One question I would ask of the ocean experienced forum members here, is this:

While being in that situation, would Alex, if knowing how, we’re to have executed a roll recovery, would (or could) it have made a difference for him, that night?

The reason I ask is because recently attending an ACA wet exit/ rescue class (using my own kayak), I’m enrolled in another one scheduled soon. It will be a more advanced class paddling a rented (NDK) sea kayak (my own CD Kestrel 140 is nice, but it is a rec boat).

I believe attending a third class held in a coastal ocean environment, and including roll recovery training, would be of great benefit.

I’m not too interested in being in rough water situations where roll recoveries are needed - but rolling seems to be a good skill to learn (and practice). It would also help add self confidence while out on the water.

That’s why I wonder - would it have made a difference for Alex that night, and in those turbulent sea conditions, if he had known how to execute a roll recovery?


Maybe, maybe not. No one has an entirely bomb proof roll. He could have had a fantastic roll and gotten repeatedly knocked back over until he had to wet exit, and had the same results. Or not. And while I am in no way judging him, I will say that I wouldn’t have gone out in those conditions, especially not solo, without a damn good roll in the boat I would be using.



Rolling in pools and quiet water is a good skill to learn and practice. It should make you a more confident paddler and bring you to a new skill level.

Being proficient at rolling after being battered about and maybe dragged in a rolling surf is kayak rolling at a completely different level and is challenging (and fun) but not for the faint of heart. And it takes practice too. Additionally it takes keeping cool under pressure when you are not in control until the sea action releases you for maybe a few seconds when you can again roll up.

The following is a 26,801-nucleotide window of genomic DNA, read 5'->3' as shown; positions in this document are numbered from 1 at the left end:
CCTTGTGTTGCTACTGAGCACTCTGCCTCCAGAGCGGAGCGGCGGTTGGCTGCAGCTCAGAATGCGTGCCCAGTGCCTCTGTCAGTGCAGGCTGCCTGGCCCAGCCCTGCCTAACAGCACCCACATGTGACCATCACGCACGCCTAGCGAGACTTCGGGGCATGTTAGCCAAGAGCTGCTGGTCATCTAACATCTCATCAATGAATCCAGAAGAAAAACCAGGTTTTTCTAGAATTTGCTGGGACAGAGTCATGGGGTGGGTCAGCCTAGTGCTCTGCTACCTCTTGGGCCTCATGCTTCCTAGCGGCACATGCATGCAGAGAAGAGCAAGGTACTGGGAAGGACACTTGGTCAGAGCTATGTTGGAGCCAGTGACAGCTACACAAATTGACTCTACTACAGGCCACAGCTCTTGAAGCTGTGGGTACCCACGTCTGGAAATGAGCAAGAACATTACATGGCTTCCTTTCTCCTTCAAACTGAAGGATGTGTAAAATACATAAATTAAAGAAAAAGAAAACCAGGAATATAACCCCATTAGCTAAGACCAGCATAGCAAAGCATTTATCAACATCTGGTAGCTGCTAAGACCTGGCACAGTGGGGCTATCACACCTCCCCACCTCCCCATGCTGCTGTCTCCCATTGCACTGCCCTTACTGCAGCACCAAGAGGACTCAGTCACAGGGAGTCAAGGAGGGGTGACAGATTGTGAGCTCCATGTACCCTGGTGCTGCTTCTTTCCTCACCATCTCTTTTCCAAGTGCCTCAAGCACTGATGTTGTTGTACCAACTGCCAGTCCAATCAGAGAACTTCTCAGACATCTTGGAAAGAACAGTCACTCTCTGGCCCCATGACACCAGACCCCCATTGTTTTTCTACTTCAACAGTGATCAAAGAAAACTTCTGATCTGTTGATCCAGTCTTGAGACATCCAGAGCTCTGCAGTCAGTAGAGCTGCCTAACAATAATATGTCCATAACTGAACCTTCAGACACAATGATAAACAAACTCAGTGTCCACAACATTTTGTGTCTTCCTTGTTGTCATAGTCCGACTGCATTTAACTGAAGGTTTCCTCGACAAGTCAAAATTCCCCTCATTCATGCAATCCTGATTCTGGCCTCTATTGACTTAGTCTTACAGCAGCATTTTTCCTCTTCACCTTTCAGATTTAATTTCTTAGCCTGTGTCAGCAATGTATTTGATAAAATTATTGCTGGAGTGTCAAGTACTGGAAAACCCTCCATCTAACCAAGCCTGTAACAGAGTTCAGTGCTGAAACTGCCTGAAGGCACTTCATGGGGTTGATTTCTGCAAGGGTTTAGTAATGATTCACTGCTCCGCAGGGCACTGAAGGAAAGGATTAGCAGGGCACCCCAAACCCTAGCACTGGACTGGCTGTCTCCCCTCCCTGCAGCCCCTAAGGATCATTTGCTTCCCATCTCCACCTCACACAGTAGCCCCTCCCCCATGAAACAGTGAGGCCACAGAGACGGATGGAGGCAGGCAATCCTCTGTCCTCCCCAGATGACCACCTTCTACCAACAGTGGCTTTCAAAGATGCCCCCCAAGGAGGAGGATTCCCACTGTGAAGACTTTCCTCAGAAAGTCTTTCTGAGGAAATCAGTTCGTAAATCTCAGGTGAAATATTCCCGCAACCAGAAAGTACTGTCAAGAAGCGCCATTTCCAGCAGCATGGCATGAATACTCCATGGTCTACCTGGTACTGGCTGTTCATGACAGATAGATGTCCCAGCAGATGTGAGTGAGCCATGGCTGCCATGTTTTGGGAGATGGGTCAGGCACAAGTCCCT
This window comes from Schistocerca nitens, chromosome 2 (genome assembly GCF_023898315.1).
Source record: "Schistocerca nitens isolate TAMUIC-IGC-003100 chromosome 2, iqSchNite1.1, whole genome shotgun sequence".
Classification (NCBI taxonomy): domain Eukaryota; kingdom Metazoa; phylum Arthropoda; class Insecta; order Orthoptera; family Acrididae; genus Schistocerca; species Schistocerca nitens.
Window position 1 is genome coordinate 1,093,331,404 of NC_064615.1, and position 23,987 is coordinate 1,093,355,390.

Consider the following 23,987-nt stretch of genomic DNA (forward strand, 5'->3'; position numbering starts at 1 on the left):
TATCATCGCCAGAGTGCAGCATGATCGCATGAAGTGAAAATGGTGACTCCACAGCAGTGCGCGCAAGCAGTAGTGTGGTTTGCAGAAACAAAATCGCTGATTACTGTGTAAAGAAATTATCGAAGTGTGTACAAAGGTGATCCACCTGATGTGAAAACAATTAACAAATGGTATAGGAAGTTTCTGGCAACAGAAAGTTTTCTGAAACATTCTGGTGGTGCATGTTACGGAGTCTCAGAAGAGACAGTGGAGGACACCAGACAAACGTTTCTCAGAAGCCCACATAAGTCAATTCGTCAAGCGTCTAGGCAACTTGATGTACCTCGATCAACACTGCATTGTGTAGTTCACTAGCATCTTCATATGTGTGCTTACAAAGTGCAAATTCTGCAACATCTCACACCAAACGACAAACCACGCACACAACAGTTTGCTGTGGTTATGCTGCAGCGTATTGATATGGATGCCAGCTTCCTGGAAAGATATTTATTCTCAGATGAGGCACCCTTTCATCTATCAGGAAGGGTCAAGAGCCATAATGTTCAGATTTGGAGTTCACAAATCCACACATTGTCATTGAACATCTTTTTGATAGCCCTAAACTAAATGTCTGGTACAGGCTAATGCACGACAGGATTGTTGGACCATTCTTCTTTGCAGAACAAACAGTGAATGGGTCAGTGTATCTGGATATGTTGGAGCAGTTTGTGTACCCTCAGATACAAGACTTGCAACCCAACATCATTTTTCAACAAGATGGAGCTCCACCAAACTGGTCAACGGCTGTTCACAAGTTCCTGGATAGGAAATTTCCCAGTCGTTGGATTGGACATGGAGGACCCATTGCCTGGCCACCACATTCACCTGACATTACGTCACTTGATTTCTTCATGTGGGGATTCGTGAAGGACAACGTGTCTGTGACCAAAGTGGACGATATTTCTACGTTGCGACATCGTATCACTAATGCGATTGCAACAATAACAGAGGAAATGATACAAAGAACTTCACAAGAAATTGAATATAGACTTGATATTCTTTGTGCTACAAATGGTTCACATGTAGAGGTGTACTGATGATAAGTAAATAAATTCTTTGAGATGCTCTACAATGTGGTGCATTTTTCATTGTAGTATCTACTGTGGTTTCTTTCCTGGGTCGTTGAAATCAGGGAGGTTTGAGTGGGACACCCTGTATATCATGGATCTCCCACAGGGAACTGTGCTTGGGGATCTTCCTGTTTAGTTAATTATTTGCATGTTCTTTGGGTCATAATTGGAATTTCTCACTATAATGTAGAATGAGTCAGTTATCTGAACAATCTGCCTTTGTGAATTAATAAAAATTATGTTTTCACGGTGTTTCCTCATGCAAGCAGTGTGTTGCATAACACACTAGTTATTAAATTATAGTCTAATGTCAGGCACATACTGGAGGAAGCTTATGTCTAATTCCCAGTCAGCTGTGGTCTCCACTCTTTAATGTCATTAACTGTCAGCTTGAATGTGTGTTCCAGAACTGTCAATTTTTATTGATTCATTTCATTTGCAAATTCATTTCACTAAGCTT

PS - I’ve never paddled or rolled in the Great NW.

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Adding to the comments above.

If he had a roll and it worked, he would have popped back up and then hopefully continued to get out of the breaking waves (or maybe get flipped over again starting the whole process over again).

Regarding your class, the roll is generally a separate track from sea kayak rescues. Usually involves a set of 2 to 4 short (1-2 hour) classes to get you doing a basic roll in a pool. You then need to keep practicing at it to get the roll to move from a pool roll toward being a combat roll. If you don’t practice, you will start losing what you have.

For most people, a proficient paddlefloat and T-rescue is all you need for sea kayaking (exception being surfing and rock gardening, where a roll would be very helpful to required, depending on where you are doing it).

Where I teach, we have a 3 class progression. The first is the basic intro to sea kayaking, which covers strokes and lots of basics and a single form of both paddlefloat and T-rescue in protected water near shore. The second class reviews the strokes and covers a few more (the rudder strokes and the like) and then redoes the paddlefloat and T-rescue, including various options for each, doing it further from shore but in water that is still pretty flat. Add in cowboy scramble. The 3rd class is mostly a tides and currents class (big concern here in SF Bay area), but we do the paddlefloat and t-rescues again as part of that in a choppy tide rip.


…hope I didn’t mislead you, Peter. My first class was in a small central Florida lake. Calm water, relatively clean, and where instructors are able to stand close by while observing wet exits and so forth. Kind of like having a swimming pool.

I recently started using a cockpit skirt, especially for the open water areas where I paddle. I was advised that if using a skirt - then by all means, be trained to do it.